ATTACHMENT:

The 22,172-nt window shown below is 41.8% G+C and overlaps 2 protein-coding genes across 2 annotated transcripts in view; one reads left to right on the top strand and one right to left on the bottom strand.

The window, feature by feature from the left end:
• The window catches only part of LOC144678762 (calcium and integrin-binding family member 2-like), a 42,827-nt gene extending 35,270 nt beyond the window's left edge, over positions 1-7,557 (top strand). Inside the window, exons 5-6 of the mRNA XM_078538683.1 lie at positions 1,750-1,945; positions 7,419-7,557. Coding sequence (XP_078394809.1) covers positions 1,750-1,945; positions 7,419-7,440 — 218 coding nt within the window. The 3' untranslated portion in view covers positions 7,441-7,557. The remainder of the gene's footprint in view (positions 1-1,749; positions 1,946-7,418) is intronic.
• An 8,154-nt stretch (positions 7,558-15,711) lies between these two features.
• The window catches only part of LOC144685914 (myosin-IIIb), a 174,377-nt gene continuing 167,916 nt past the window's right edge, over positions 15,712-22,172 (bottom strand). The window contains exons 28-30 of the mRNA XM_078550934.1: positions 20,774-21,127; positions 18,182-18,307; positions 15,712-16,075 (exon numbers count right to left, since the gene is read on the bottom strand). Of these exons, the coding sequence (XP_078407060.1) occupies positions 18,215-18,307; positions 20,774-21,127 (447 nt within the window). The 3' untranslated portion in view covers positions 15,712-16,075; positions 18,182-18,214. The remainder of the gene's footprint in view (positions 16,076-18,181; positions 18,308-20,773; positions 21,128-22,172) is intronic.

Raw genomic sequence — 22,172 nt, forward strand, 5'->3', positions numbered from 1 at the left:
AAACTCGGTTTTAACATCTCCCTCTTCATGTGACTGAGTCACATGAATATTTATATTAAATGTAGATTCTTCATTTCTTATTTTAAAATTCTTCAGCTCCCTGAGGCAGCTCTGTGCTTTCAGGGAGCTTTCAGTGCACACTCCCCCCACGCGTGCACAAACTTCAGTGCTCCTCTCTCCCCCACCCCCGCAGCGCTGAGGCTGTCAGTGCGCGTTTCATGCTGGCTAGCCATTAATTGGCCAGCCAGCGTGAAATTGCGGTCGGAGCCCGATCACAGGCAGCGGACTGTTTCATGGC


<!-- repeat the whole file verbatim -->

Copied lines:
The 22,172-nt window shown below is 41.8% G+C and overlaps 2 protein-coding genes across 2 annotated transcripts in view; one reads left to right on the top strand and one right to left on the bottom strand.

The window, feature by feature from the left end:
• The window catches only part of LOC144678762 (calcium and integrin-binding family member 2-like), a 42,827-nt gene extending 35,270 nt beyond the window's left edge, over positions 1-7,557 (top strand). Inside the window, exons 5-6 of the mRNA XM_078538683.1 lie at positions 1,750-1,945; positions 7,419-7,557. Coding sequence (XP_078394809.1) covers positions 1,750-1,945; positions 7,419-7,440 — 218 coding nt within the window. The 3' untranslated portion in view covers positions 7,441-7,557. The remainder of the gene's footprint in view (positions 1-1,749; positions 1,946-7,418) is intronic.
• An 8,154-nt stretch (positions 7,558-15,711) lies between these two features.
• The window catches only part of LOC144685914 (myosin-IIIb), a 174,377-nt gene continuing 167,916 nt past the window's right edge, over positions 15,712-22,172 (bottom strand). The window contains exons 28-30 of the mRNA XM_078550934.1: positions 20,774-21,127; positions 18,182-18,307; positions 15,712-16,075 (exon numbers count right to left, since the gene is read on the bottom strand). Of these exons, the coding sequence (XP_078407060.1) occupies positions 18,215-18,307; positions 20,774-21,127 (447 nt within the window). The 3' untranslated portion in view covers positions 15,712-16,075; positions 18,182-18,214. The remainder of the gene's footprint in view (positions 16,076-18,181; positions 18,308-20,773; positions 21,128-22,172) is intronic.

Raw genomic sequence — 22,172 nt, forward strand, 5'->3', positions numbered from 1 at the left:
AAACTCGGTTTTAACATCTCCCTCTTCATGTGACTGAGTCACATGAATATTTATATTAAATGTAGATTCTTCATTTCTTATTTTAAAATTCTTCAGCTCCCTGAGGCAGCTCTGTGCTTTCAGGGAGCTTTCAGTGCACACTCCCCCCACGCGTGCACAAACTTCAGTGCTCCTCTCTCCCCCACCCCCGCAGCGCTGAGGCTGTCAGTGCGCGTTTCATGCTGGCTAGCCATTAATTGGCCAGCCAGCGTGAAATTGCGGTCGGAGCCCGATCACAGGCAGCGGACTGTTTCATGGC